Updated: Tuesday, February 23, 2021 1:15 PM
Published on: 02/23/2021 12:57 PM
The coalition government seems more fractured than ever. PSOE refuses to regulate rent prices and United One can warn that this is a red line.
In fact, Pablo Iglesias warned his partner that “it is a mistake to point out the government by saying that an agreement can be violated”. And it is that among the commitments signed by Pedro Sánchez and the vice-president is that of regulating the rental price to allow better access to housing.
“The government does not exist because we get along very well or very badly, which I have already said that we get along very well, but because there is an agreement with commitments, such as rent regulation. ” This was transferred by the head of the purple formation when he appeared during 23F’s 40th anniversary act.
Thus, Pablo Iglesias recalled that “the government tenses up when agreements are violated”, which we have seen in recent weeks. The last obstacle came at the hand of the housing field, but they also played in clashes due to the law that regulates the rights of trans people, minimum living income or “democratic normality” in Spain.
“Many young people check that the constitutional right to decent housing is not respected, and Sánchez and I have signed a pledge to regulate rents,” said the vice president of social rights.
United we cannot support a new housing law
The statements come after Gerardo Pisarello, deputy for En Comú Podem, questioned the coalition executive. “If it’s not used to regulate rents or improve pensions, what is it then?” He asked in statements to the media.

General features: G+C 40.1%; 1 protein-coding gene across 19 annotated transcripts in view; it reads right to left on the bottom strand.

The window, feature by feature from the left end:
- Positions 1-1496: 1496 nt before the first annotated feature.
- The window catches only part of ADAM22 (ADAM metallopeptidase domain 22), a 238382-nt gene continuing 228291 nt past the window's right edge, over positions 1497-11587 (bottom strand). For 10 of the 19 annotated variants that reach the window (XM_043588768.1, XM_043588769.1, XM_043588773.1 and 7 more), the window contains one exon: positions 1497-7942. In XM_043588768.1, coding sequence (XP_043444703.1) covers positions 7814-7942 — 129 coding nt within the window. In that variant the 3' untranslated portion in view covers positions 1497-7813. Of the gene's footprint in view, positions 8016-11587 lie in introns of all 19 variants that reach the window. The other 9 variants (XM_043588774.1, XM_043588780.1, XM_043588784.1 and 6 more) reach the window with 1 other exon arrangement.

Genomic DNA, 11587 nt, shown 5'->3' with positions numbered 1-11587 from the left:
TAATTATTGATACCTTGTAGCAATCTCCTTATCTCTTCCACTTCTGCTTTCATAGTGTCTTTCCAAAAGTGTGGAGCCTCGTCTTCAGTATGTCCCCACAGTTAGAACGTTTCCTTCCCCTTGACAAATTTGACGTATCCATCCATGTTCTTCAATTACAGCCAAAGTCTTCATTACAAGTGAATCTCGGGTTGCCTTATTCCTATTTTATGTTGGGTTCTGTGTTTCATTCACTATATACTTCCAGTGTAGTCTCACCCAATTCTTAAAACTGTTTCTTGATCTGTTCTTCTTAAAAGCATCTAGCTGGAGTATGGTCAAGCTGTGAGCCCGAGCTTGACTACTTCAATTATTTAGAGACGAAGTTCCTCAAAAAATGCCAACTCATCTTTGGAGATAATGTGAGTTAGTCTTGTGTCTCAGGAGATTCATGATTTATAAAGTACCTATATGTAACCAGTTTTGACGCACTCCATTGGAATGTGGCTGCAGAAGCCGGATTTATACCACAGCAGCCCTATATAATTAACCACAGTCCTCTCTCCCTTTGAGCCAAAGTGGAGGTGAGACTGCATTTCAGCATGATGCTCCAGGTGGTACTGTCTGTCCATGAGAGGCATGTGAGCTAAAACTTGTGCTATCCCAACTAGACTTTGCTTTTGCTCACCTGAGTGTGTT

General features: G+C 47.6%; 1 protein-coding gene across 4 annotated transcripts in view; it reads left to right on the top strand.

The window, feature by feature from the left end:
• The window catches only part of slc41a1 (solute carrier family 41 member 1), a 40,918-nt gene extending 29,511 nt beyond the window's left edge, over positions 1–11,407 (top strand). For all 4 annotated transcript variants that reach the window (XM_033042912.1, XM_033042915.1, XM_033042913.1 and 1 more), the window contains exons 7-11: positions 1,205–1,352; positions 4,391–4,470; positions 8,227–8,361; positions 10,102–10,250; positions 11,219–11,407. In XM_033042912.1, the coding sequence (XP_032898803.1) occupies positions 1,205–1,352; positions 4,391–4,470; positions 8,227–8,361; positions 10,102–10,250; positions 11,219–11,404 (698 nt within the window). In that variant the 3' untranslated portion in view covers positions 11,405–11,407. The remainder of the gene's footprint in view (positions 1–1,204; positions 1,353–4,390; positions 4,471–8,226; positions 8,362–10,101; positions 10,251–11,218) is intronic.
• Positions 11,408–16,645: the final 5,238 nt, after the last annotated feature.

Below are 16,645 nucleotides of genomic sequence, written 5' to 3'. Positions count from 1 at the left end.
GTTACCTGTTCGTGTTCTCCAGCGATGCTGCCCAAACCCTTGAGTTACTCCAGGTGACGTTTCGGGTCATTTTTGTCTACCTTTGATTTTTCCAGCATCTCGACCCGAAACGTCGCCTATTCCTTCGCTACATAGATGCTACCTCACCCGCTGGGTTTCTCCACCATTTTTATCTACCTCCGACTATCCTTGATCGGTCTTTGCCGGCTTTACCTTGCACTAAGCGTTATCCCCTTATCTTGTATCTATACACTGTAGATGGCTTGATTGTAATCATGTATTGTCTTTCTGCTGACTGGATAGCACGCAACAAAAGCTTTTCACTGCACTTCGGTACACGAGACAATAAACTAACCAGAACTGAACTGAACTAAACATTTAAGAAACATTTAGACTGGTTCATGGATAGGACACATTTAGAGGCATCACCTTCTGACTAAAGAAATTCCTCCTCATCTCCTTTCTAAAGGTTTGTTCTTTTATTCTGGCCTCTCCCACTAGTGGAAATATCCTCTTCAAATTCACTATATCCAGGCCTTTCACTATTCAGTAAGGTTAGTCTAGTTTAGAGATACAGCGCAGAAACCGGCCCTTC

And it is that at United We Can, the announcement that Minister Ábalos made on Monday surprised him. The person in charge of the Urbana Agenda ruled out regulating the price of rents and spoke of “incentives” to “bring houses to the market”. One thing that the formation led by Pablo Iglesias completely dismisses: it will not support, neither in the Council of Ministers nor in Congress a new law on housing if it does not include the regulation on which they have agreed.
Pisarello considers this change of mind to be “strange and sudden” because rent regulation was “a commitment that Sánchez had already made in 2017”. He also underlines that this measure benefits “from the support of the PSOE in the European Parliament”. “Rents are regulated in France, Germany, Sweden … and almost all these countries have a social housing stock of more than 20%. In Spain, this stock is 1%”, argued the deputy.
United We can show ‘deal’ to encourage small landlords and developers to build affordable housing, but they argue that ‘it is not enough’. In his opinion, no one “will find a single case where the housing problem has only been tackled with incentives”.